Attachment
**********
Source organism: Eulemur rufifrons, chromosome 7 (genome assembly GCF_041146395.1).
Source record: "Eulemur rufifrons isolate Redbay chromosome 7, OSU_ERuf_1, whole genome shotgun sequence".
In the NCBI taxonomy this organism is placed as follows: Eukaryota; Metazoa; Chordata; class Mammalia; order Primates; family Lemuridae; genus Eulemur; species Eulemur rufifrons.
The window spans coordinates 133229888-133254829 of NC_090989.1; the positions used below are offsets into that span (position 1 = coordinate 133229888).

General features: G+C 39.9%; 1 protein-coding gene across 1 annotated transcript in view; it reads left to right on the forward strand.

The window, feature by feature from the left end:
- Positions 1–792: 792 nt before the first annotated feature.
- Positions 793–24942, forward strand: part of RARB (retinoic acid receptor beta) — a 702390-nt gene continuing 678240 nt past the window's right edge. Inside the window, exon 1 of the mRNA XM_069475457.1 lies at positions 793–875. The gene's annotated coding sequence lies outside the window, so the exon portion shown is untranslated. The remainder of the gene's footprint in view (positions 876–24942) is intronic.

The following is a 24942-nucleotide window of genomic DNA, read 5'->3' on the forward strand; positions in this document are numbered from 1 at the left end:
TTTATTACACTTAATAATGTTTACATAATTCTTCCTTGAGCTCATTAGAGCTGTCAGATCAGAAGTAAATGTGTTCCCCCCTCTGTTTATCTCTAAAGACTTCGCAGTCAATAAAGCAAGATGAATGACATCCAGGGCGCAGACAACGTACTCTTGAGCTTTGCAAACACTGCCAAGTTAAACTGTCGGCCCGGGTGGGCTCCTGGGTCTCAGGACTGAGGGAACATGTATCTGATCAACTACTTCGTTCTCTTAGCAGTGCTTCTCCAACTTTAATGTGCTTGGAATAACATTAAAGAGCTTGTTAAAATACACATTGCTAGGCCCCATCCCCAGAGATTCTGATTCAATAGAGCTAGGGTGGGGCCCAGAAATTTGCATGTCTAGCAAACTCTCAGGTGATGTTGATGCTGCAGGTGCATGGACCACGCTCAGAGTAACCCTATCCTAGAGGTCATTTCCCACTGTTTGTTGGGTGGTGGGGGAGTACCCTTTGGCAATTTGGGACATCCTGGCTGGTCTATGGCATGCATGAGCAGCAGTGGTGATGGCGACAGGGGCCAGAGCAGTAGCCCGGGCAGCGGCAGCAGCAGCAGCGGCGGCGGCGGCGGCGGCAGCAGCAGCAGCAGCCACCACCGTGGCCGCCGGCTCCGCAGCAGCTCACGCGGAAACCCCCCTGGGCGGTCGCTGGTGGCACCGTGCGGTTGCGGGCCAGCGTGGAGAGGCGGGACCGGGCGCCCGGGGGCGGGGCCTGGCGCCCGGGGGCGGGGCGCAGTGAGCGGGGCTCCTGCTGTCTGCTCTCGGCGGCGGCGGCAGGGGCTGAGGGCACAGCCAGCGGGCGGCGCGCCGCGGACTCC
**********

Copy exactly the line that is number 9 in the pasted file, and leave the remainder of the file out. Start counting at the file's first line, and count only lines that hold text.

The following is a 24942-nucleotide window of genomic DNA, read 5'->3' on the forward strand; positions in this document are numbered from 1 at the left end: